Whether it is through internal selection or external hiring, an organisation looks at several characters in a candidate to justify selection into a leadership position. An organisation’s leadership development strategy should always consider ingraining certain attributes and capabilities that will render the leader to not just be effective but also be an effective driver of organisational direction. Companies try to introduce such traits within by hiring external candidates with proven records. While an external hire may be the right way when the company is looking for a turnaround or battling with weak or dysfunctional management, organisations with strong cultures or the ones who have assiduously built a leadership pipeline prefer to promote from within.
As the cost of wrong hire at the top can have disastrous consequences for the company, many firms go the extra mile to ensure the choice of a leader is as error free as possible. Irrespective of the approach, there are a few key characteristics that companies should look for in a candidate who is being evaluated for a leadership position. They are:
High emotional intelligence: Leaders with high emotional intelligence tend to galvanise their teams into action and calm them down according to the situations, guiding the firm to success under all situations. High emotional intelligence helps the good leaders to manage the emotions of the team to keep them engaged and motivated.
Credibility: The credible leader communicates with people and backs it with actions, reinforcing their faith and trust in the leader. A credible leader rarely pretends it gives him the freedom to speak his mind to the world and engage listeners and imbibe them with authority to lead others.
Quick learning ability: A leader needs to be a very quick learner – He has to learn from others, from events and from successes and failures. An agile mind and High Fluid Intelligence helps the leaders to learn fast on their jobs.
Draw ideas from others: Leaders need to be open to receive and accept ideas from others, without feeling threatened.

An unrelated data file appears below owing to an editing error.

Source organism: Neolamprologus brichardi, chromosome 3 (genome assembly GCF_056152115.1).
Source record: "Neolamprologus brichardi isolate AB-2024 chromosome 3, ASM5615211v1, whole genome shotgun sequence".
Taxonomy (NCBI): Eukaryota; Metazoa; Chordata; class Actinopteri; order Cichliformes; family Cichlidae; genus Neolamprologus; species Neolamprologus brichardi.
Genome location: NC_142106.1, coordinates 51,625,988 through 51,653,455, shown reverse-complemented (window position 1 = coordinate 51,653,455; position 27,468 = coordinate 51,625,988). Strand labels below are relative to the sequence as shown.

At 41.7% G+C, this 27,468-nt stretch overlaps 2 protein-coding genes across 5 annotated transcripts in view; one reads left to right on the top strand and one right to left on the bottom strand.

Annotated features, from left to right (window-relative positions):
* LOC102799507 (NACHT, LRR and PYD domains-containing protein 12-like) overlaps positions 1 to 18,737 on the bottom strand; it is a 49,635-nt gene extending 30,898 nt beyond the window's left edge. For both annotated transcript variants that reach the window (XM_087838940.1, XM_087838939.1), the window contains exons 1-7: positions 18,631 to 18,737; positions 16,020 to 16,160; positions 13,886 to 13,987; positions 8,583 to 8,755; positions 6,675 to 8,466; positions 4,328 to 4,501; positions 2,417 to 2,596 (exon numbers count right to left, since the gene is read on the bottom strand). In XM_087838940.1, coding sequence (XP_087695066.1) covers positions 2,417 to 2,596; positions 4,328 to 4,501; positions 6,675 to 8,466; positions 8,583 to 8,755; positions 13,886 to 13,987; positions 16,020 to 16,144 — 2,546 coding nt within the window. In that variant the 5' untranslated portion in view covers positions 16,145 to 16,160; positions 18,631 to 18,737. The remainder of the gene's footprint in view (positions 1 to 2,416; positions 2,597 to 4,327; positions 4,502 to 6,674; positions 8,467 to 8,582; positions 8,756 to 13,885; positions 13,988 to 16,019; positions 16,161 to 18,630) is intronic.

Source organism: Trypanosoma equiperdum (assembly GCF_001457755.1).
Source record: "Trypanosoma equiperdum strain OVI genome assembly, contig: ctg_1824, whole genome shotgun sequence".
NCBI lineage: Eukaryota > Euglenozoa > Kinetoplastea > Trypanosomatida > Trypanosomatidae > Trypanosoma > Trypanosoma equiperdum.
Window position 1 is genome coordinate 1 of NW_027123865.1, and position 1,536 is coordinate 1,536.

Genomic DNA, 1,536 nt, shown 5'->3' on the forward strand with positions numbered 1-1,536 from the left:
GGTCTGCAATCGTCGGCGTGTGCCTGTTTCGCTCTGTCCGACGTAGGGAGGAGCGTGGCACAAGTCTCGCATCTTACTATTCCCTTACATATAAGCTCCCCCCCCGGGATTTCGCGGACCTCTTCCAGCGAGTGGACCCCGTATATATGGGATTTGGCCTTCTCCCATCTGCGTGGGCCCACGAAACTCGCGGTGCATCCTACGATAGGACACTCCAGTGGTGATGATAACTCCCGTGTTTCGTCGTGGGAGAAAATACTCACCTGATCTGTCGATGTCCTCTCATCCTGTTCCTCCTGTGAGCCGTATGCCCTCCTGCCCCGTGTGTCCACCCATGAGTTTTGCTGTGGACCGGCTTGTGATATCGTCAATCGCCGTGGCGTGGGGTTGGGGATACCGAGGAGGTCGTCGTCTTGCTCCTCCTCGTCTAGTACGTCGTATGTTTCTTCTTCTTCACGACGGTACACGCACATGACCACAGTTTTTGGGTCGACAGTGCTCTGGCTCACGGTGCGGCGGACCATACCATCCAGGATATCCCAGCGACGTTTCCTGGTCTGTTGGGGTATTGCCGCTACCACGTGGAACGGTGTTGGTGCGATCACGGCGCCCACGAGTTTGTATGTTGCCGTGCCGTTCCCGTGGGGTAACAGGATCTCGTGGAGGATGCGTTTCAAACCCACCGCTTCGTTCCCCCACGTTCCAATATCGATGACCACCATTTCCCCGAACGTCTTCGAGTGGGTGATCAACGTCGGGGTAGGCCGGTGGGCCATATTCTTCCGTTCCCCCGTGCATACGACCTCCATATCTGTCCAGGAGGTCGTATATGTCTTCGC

Intuitive sense of change: A good leader has a sixth sense about business that transcends market share and growth figures and provides them the ability to see the unseen. This ability to see the not- so-visible helps them to get the company ready to face the emerging challenges and be on top of their business. They show courage to take steps which seem impractical or outlandish, till the events prove them to be providential.
Ability to bounce back: No matter how good a leader is, there is no guarantee against failure. Every leader slips up, makes a mistake and takes a wrong call once in a while. The real good ones acknowledge their mistake, correct them and bounce back from the mistakes. The good leader shows tremendous resilience and ability to bounce back from temporary defeats.
Trends in assessing people for leadership positions
When the selection involves external candidates, companies have started using a battery of techniques to assess each of the above character istics. For instance, emotional intelligence and quick learning abilities are measured by psychometric tools like Thomas Emotional Intelligence Quotient (TEIQ) and General Intelligence Assessment (GIA). “Simulated office day” techniques involving business situations and unexpected events/mini crises supplemented by thorough background research of the candidates are used to evaluate them on other characteristics.
If the candidate is internal, the organisation normally has access to a lot of information on all the above factors and the decision can be based on it and their track record. Many companies use the above techniques to identify the potential leaders well ahead of time and groom them into leadership positions.